Balance Sheet Blindspots: How to Take Control of Your Finances

Share


balance sheet
Knowledge is power, especially when it comes to the financial health of your company. The worst thing you can do as a business owner is bury your head in the sand and hope for the best. Learning all there is to know about your savvy accounting tools and how to use them effectively is the best way to get to grips with your financial standing and it gives you the ability to take control and plan for success.

This sounds super simple but when it comes to technology and numbers and with so much at stake it’s easy to become overwhelmed. The best place to start is with your balance sheet. It’s an invaluable tool that gives you a screenshot of your net worth at any given time and with the right information it’s easy to utilise. Continue reading to learn the ins and outs of balance sheets and why you should start using one today.

Balance Sheet Basics

A balance sheet, also known as a statement of financial position, details your current financial standing at a given point in time. There are three fundamental points to consider when using your balance sheet and these are assets, liabilities and owner’s equity – don’t worry we’ll cover this in more detail later. These three cogs in your balance sheet machine work harmoniously together to produce an accurate picture of your financial position and net worth, providing you with the data you need to make informed decisions and successful strategic business plans. The beauty of this intelligent tool is that you can use it at any time, you don’t have to wait for quarterly or annual statements, the power is in your hands.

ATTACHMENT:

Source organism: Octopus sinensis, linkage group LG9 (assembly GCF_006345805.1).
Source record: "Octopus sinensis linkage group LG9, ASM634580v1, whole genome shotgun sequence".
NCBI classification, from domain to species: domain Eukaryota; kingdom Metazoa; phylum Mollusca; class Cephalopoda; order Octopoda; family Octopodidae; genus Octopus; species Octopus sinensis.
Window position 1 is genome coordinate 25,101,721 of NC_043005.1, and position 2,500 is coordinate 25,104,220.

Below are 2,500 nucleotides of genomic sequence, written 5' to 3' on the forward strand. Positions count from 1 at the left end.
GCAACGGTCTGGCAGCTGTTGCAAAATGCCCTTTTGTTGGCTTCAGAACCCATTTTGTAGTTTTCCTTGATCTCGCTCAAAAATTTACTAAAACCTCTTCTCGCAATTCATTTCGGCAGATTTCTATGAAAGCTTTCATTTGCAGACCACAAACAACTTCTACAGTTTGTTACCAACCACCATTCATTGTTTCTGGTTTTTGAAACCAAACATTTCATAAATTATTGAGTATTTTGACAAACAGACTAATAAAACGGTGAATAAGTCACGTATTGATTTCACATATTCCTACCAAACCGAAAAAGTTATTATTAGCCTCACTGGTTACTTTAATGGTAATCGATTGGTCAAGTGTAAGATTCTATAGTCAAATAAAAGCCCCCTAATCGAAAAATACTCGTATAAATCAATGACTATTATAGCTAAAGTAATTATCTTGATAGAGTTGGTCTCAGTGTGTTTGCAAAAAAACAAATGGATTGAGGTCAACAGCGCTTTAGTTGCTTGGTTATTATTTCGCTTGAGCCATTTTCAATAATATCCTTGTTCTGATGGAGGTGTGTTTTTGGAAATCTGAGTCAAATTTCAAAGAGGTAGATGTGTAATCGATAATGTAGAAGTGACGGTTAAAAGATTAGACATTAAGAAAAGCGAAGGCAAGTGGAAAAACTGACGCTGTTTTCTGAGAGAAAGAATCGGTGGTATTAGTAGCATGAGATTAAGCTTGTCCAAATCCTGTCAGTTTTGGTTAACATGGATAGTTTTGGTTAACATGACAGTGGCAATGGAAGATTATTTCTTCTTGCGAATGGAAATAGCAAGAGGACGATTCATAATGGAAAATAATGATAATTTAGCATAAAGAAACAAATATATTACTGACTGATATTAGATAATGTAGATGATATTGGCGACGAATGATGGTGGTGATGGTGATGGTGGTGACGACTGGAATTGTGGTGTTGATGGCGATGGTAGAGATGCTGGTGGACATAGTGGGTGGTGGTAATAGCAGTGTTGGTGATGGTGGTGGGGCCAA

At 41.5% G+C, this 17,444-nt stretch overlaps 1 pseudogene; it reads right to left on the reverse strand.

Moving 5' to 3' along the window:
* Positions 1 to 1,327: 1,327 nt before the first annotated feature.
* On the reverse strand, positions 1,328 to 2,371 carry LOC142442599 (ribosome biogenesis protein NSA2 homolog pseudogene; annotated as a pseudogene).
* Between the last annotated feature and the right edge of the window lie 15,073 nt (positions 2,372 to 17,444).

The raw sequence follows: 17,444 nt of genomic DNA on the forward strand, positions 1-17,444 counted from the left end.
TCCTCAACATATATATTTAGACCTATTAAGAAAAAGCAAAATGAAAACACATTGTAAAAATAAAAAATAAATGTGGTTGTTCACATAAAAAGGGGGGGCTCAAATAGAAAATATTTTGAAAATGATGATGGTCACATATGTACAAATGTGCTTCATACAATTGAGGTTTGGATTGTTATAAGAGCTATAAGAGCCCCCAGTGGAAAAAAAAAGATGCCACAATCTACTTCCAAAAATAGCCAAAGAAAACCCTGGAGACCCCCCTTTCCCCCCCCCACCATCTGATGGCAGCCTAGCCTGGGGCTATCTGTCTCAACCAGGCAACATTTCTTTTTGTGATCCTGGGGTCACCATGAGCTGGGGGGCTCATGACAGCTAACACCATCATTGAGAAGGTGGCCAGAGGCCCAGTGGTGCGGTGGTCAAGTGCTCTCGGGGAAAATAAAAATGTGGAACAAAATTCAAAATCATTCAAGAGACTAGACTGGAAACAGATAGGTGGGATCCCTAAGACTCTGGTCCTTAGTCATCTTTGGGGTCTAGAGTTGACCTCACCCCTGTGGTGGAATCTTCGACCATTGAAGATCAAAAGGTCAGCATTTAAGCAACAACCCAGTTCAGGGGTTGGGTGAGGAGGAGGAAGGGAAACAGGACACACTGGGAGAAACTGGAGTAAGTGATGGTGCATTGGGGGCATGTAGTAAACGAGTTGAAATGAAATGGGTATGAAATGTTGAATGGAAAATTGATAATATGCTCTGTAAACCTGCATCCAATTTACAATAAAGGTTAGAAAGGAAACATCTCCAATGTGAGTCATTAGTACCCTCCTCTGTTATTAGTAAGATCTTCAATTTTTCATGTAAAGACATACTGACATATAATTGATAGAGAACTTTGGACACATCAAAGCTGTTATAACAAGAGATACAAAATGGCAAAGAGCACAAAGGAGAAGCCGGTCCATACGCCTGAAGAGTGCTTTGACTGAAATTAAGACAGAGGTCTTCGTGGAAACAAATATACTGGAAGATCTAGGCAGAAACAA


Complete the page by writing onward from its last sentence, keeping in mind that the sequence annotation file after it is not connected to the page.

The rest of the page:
Assets

When it comes to balance sheets, unfortunately, a highly skilled business owner and years of industry experience are not recognised assets. Although undoubtedly an added bonus, an asset is anything that a company owns with monetary value. This does include cash, property and intangibles of value such as patents and trademarks. You’ll notice assets are categorised by how quickly they are likely to be turned into cash or sold with cash accounts coming at the top of the list while long term investments sit at the bottom. Finally, total assets are calculated and this figure will remain at the bottom of this section until later down the line.

Liabilities 

Listing your liabilities may be a bitter pill to swallow in comparison to reflecting on your assets as these relate to what your company owes to others. This includes loans, wages, credit cards and taxes and similarly to your assets they are categorised based on the timeframe in which you expect they will cash out. This information in comparison with your assets, alone will give you a rough idea of how stable your business is as well as an indication of growth. It is, however, the next step in this process that will give you all the material you need to see the clear and more definitive picture of your business.

Owner’s Equity

It’s at this point you’ll be able to get to grips with what you’ve been waiting for, your net worth. Also referred to as owner’s equity this information will tell you how current business has measured up to your expectations. Your net worth is calculated by deducting your liabilities from your assets which tell you what would be left if you sold your company. It’s worth remembering that this is only relevant for a short time. As soon as you make a transaction or a sale this information will change so regular reflection is encouraged for accurate reporting.

Summary

Utilising data from your balance sheet is just the beginning of your journey towards financial control. Mastering this mechanism will give you an insight to the possibilities of accounting software and a kickstart a new, more switched on, you.

 

Tech Digest Correspondent